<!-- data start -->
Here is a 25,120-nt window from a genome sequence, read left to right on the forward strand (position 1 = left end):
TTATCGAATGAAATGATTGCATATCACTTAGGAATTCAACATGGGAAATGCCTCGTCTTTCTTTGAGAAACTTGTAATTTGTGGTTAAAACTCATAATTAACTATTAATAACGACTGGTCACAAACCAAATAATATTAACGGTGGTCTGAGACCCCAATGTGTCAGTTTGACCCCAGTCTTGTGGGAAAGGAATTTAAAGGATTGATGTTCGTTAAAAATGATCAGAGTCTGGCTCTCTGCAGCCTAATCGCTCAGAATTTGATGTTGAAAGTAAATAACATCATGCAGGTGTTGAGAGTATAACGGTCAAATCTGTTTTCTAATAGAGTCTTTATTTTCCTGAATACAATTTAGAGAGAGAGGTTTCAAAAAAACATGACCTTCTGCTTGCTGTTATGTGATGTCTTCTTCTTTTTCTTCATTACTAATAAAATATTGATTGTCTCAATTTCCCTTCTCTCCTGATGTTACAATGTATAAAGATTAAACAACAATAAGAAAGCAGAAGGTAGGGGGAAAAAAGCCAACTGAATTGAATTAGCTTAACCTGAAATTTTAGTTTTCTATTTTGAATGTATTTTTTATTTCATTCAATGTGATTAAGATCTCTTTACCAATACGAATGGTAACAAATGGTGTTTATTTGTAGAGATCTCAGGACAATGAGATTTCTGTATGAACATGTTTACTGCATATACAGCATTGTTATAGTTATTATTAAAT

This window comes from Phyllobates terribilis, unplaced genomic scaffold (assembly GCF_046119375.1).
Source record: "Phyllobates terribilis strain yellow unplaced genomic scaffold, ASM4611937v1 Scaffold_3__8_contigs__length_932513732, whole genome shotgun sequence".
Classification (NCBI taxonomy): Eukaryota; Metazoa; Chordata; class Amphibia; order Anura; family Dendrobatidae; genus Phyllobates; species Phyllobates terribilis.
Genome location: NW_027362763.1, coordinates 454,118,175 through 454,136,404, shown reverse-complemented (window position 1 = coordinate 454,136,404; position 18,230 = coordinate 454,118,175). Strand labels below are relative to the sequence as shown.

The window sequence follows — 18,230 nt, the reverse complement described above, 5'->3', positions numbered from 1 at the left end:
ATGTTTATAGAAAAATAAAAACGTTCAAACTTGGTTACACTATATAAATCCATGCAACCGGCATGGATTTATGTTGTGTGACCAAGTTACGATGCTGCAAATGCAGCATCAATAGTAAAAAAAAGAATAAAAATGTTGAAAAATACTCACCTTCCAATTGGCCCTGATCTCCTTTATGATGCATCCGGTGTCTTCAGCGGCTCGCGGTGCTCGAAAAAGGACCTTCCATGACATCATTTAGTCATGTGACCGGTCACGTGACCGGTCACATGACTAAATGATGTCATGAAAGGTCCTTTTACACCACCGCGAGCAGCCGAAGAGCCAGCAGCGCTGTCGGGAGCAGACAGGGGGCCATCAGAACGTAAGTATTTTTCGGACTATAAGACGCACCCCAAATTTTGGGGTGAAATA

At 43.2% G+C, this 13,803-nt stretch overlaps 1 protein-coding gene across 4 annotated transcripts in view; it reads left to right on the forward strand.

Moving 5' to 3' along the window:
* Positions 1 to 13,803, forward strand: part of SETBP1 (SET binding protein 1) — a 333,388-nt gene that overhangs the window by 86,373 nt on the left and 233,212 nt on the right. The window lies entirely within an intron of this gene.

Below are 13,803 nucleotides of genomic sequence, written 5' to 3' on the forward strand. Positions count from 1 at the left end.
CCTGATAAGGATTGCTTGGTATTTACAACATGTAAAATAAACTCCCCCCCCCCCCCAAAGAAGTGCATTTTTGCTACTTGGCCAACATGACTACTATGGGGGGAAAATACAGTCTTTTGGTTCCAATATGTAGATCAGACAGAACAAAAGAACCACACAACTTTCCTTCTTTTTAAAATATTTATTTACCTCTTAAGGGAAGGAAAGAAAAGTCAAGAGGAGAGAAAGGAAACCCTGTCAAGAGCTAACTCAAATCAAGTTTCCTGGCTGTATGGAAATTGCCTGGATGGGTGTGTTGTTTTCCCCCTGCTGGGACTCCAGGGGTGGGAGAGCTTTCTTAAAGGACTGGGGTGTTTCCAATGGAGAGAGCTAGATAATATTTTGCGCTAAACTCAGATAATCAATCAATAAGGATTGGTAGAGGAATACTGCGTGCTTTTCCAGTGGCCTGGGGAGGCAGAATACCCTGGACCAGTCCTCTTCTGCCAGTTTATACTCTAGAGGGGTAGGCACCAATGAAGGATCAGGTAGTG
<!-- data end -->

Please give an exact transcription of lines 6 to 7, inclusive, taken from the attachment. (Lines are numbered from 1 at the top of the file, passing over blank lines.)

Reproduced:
Genome location: NW_027362763.1, coordinates 454,118,175 through 454,136,404, shown reverse-complemented (window position 1 = coordinate 454,136,404; position 18,230 = coordinate 454,118,175). Strand labels below are relative to the sequence as shown.

The window sequence follows — 18,230 nt, the reverse complement described above, 5'->3', positions numbered from 1 at the left end: